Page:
The phrase is elaborated upon in The Penalties of Riches, published in The Yorkshire Post (Leeds, Yorkshire, England) of Wednesday 18th May 1927—Solomon ‘Solly’ Joel (1865-1931) was an English financier:

Mr. Solly Joel, who appears to have that special aptitude for getting himself into the news which is envied by theatrical stars, certain politicians, and some journalists, is to be congratulated on the courage which prompted him to bring into court a tradesman who, he avered [sic], had overcharged him for certain commodities. During the hearing of the case, which ended in a verdict for Mr. Joel, there were revealed in cross-examination some of the penalties which men incur by becoming rich or famous. A learned counsel remarked that the bestowal of knighthood means the creation for the recipient’s benefit of a specially high hotel tariff, and it was also observed that in the presence of a notoriously rich man the merchants depart from that strict standard of charge by market worth which usually prevails, and adopt a standard of prices based on assumed capacity to pay. An ancient cynic held that the chief noticeable effect of matrimony was that after the ceremony a penny bun cost twopence, and that the price increased in ratio to the growth of the family, but the Benedict is fortunate in comparison with the poor millionaire, for whom the price of a penny bun jumps to sixpence or a shilling. A travelling Hanoverian Archduke being charged an excessive price for fresh laid eggs expressed astonishment that they should be so scarce in a country district. “It is not eggs that are scarce; it is Archdukes,” replied the frank inn-keeper. Mr. Joel has suffered from a paucity of plutocrats rather than from any ordinary rapacity in the supplier of his oats.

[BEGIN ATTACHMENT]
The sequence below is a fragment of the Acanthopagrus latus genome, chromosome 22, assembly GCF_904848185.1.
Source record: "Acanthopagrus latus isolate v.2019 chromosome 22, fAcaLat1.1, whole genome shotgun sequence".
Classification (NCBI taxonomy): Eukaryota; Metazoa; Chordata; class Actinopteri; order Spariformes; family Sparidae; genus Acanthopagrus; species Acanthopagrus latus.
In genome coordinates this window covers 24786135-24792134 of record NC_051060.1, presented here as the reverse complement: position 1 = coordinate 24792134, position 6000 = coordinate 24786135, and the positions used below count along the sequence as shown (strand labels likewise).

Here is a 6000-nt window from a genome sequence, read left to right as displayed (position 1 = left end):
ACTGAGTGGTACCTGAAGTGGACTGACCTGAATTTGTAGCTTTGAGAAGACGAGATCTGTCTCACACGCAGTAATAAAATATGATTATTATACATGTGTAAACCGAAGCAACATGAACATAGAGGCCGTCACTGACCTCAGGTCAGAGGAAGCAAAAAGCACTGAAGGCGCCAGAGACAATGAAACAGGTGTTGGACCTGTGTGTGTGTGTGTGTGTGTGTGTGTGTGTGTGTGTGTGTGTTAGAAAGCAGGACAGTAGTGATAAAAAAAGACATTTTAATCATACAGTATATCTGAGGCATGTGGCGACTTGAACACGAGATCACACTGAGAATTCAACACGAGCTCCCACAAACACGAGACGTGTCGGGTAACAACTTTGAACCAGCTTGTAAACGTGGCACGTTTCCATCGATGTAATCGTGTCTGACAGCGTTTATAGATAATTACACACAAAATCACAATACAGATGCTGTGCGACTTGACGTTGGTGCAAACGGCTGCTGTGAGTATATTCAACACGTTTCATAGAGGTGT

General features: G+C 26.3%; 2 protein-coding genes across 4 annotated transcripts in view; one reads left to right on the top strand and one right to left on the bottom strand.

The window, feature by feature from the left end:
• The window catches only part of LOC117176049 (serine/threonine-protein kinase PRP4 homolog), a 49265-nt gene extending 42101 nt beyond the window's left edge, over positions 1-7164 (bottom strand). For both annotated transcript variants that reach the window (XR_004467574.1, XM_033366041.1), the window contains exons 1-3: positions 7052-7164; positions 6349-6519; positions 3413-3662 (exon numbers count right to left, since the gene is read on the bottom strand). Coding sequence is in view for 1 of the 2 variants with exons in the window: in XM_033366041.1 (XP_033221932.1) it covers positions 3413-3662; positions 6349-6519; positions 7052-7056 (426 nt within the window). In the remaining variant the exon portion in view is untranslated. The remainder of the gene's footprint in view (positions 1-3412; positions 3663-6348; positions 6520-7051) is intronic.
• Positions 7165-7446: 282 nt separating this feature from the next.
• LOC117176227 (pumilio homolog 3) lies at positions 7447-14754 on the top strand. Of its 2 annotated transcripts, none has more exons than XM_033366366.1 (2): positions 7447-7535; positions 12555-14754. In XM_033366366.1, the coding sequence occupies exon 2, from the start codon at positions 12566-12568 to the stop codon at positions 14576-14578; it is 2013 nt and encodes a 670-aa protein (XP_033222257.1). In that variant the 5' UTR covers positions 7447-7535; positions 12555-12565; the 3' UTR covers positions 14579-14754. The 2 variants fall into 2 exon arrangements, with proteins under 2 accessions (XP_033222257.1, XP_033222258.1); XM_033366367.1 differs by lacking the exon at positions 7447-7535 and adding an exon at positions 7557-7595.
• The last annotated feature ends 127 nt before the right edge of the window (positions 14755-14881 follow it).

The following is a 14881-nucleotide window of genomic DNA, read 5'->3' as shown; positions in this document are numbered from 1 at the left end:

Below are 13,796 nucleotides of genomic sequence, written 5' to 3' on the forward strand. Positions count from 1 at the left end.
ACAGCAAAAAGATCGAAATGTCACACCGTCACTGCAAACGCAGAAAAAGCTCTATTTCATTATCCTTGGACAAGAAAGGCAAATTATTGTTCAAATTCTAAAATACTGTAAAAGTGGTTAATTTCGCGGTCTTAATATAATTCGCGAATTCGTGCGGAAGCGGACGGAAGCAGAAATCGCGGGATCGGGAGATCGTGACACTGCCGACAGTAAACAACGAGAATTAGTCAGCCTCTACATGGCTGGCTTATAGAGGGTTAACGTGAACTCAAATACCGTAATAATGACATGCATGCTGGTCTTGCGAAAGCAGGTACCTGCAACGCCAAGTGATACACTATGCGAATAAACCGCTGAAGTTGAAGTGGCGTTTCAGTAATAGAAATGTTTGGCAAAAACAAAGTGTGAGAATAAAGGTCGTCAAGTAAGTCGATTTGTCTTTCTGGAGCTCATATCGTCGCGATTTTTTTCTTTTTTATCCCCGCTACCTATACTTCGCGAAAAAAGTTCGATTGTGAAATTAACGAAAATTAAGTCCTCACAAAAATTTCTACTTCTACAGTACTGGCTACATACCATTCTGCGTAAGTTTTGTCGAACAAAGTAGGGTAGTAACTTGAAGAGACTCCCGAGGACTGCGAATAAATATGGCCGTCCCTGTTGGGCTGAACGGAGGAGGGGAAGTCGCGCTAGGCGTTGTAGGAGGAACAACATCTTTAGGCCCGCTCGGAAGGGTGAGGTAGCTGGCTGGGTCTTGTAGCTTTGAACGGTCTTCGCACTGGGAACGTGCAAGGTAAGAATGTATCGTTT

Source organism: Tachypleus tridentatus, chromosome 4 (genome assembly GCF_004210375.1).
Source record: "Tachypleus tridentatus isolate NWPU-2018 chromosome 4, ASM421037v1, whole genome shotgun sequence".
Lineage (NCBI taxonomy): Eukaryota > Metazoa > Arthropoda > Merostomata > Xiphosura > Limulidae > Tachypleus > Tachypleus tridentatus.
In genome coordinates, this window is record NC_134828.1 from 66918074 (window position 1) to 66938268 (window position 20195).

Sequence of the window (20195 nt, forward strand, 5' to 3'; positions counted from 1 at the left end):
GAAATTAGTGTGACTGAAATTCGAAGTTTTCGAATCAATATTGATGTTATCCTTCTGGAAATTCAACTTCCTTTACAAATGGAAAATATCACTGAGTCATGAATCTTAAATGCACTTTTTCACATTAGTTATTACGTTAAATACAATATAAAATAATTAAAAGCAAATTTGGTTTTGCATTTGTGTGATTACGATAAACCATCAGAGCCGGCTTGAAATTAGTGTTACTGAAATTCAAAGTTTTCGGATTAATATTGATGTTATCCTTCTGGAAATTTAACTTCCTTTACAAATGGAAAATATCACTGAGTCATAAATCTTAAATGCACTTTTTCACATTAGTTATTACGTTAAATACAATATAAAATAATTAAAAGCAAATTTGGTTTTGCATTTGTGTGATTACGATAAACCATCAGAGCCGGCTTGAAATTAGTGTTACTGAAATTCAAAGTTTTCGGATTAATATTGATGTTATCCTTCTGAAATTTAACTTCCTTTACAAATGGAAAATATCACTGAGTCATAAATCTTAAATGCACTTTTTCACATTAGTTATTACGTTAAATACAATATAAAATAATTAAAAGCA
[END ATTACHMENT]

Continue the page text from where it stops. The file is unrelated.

Winifred Stephenson used the phrase in Should Married Women Work?, published in The Clarion: An Independent Monthly Socialist Review (London, England) of August 1929:

There are girls who get married in a moment of enthusiasm and then find that after the honeymoon a penny bun costs tuppence and ends won’t meet—not, that is, with an adequate allowance for silken raiment and new shoes, and cinemas and extravagant ready-cooked meals.